For example: “Delta’s snacks have gotten an overhaul, moving on from ’40 years of unbranded peanuts and pretzels,’ said Lisa Bauer, Delta’s vice president for onboard service, to a variety that includes sweet, salty, healthy and gluten-free choices that will be rotated every six months … The company tried to replicate what the customers would naturally choose for themselves “if they weren’t at 35,000 feet,” Ms. Bauer said. And that includes local and seasonal foods.”

“Ms. Bauer said a free meal alone might not change a customer’s mind. But she said she hoped that given a package of amenities and service, a customer faced with two flights might choose the one run by Delta, even if it costs a little more.”

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Beer Yourself: Self-Serve Suds

The Wall Street Journal: “When customers make their way to the Williamsburg location of Randolph Beer, a brew-centric bar, they will find an impressive 24 choices on draft, from pale ales to stouts to a seasonal Oktoberfest offering. But if they want to do any drinking at the Brooklyn spot, they will have to work the taps themselves sans bartender. As a sign says, ‘Beer Yourself.’The self-serve aspect is actually a selling point for craft-beer buffs. They say they appreciate not only the sheer novelty of it, but also that they can sample new and unusual brews without having to commit to a full pint.”

“The beer is priced by the ounce, from 50 cents for some of Randolph’s house-made brews to slightly above $3 for extremely hard-to-find varieties. Customers are given a ‘beer ATM card,’ as it has sometimes been described, that records all their pours.” A happy customer comments: “You can try a dozen different beers in a night and only spend $30. It’s amazing.”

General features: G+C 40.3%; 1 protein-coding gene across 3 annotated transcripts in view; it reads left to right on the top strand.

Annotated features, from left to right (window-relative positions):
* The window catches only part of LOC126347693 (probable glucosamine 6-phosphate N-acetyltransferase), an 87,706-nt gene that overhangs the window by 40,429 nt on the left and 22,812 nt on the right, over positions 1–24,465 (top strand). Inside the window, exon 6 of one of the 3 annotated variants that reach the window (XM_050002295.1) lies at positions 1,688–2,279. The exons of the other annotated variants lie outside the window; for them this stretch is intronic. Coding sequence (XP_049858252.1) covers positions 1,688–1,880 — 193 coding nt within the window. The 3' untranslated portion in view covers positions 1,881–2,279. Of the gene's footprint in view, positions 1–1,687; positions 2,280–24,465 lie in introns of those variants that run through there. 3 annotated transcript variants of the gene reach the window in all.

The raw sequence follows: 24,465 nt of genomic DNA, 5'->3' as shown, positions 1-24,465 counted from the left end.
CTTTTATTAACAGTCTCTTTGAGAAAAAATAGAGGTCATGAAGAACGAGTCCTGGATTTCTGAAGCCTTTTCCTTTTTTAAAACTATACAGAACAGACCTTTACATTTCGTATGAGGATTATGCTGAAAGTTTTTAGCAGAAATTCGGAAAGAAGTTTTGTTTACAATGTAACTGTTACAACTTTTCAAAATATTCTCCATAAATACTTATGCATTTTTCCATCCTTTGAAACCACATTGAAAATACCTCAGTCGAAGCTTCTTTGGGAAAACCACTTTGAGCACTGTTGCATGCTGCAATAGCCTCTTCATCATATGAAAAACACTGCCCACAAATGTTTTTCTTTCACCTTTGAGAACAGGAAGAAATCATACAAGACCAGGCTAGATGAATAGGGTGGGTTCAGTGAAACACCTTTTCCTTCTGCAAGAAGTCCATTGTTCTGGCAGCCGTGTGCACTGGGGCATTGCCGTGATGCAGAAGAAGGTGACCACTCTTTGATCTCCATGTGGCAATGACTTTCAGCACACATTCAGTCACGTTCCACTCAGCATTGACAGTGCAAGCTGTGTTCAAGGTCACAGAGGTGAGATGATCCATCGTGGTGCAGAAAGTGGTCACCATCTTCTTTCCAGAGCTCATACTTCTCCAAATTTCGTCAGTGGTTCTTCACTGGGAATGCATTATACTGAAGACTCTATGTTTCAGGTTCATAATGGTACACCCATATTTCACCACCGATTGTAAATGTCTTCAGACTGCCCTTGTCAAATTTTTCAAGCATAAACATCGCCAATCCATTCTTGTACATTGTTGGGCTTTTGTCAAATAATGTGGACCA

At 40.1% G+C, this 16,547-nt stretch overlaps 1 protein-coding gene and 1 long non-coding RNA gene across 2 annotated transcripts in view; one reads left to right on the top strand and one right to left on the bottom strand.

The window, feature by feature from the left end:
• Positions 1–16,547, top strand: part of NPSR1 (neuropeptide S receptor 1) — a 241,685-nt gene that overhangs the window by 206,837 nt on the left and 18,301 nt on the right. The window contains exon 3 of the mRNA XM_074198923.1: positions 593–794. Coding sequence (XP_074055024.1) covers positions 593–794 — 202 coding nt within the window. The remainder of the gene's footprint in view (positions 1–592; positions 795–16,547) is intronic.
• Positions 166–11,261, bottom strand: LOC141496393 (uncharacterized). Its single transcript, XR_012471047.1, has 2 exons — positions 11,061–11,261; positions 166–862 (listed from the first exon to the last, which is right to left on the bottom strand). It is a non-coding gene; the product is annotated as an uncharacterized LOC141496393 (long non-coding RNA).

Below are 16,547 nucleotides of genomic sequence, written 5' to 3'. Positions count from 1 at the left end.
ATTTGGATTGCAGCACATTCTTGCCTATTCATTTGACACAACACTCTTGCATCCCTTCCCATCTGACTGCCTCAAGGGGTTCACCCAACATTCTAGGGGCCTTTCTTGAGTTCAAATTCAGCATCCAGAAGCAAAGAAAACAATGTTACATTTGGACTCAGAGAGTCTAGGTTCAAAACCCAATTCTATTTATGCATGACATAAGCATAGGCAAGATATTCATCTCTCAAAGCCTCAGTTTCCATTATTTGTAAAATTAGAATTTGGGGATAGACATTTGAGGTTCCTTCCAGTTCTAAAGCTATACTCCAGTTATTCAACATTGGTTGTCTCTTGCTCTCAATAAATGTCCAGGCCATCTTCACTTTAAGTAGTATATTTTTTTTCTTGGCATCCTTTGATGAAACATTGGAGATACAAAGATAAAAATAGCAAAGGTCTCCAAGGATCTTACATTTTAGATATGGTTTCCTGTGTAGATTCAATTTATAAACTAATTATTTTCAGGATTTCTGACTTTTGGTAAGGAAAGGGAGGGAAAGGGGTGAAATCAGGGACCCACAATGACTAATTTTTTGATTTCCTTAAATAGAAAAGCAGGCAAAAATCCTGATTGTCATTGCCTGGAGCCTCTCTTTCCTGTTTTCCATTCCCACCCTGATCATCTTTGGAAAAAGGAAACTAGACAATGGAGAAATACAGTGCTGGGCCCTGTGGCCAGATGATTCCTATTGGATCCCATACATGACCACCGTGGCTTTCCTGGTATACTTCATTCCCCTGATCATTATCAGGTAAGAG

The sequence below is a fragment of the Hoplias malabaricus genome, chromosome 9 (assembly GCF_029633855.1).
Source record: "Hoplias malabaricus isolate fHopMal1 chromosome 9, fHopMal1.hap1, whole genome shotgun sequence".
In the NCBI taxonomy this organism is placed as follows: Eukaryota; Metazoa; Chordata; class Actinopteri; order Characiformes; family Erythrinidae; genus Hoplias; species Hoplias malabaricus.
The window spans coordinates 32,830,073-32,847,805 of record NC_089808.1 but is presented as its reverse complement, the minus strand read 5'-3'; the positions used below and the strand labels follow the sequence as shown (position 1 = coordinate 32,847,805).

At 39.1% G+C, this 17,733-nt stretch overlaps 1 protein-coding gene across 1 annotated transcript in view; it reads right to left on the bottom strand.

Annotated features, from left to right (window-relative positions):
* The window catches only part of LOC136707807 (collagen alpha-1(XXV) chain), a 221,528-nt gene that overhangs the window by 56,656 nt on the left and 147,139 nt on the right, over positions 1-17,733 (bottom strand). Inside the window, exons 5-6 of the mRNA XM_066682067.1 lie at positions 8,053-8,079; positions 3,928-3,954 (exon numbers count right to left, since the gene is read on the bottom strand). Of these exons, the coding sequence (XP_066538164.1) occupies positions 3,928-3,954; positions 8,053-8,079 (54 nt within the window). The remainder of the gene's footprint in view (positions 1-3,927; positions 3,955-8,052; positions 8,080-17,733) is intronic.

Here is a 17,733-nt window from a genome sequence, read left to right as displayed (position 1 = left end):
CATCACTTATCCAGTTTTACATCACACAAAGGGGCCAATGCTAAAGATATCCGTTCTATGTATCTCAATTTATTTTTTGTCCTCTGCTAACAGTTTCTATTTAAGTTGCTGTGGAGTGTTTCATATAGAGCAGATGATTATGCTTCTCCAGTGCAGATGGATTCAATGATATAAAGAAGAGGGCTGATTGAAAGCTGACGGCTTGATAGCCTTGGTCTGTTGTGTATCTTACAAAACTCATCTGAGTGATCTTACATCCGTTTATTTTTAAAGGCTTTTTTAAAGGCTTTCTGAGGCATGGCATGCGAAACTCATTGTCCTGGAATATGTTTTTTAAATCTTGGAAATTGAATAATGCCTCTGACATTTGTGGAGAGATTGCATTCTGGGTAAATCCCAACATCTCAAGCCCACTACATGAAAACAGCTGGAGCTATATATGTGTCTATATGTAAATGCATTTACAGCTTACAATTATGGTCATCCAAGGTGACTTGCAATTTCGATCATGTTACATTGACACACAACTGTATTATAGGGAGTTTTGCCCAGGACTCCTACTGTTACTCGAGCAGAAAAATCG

Self-serve “can bring down costs—not only in terms of needing fewer bartenders, but also in terms of eliminating waste. In most drinking spots, it is a given that bartenders will ‘overpour, either by accident or because they offer customers the occasional freebie.” Yet, not everybody loves the idea: “At some bars, the interaction between customers and bartender is just as important as the drinking itself.” Jeff Isaacson of Ark Restaurants explains: “When you’re getting your own beer and not talking to anybody, you might as well stay home.”

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Starbucks Shutters Digital Store

The New York Times: “As customers increasingly shift their retail shopping toward e-commerce, Starbucks is bucking the trend: It shuttered its online store … Maggie Jantzen, a company spokeswoman, said that the decision to shut down the online store was part of a push to ‘simplify’ Starbucks’ sales channels … The company’s chief executive, Kevin Johnson, spoke on Starbucks’ most recent earnings call about a ‘seismic shift’ in retailing. To survive, he said, merchants need to create unique and immersive in-store experiences.”

Starbucks chairman Howard Schultz told investors last April: “Every retailer that is going to win in this new environment must become an experiential destination. Your product and services, for the most part, cannot be available online and cannot be available on Amazon.”

“Starbucks said it would continue to sell branded products like coffee through grocery stores and some online sites managed by its sales partners. But it broke the hearts of some fans by ending retail sales of a cult-favorite product line: flavored syrups. The mixes used to concoct drinks like the Pumpkin Spice Latte are generally not for sale in the company’s stores, but Starbucks stocked them on its website … On eBay, a jug of Starbucks pumpkin spice syrup could be had on Sunday for $100.”

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Danny Meyer & Enlightened Culture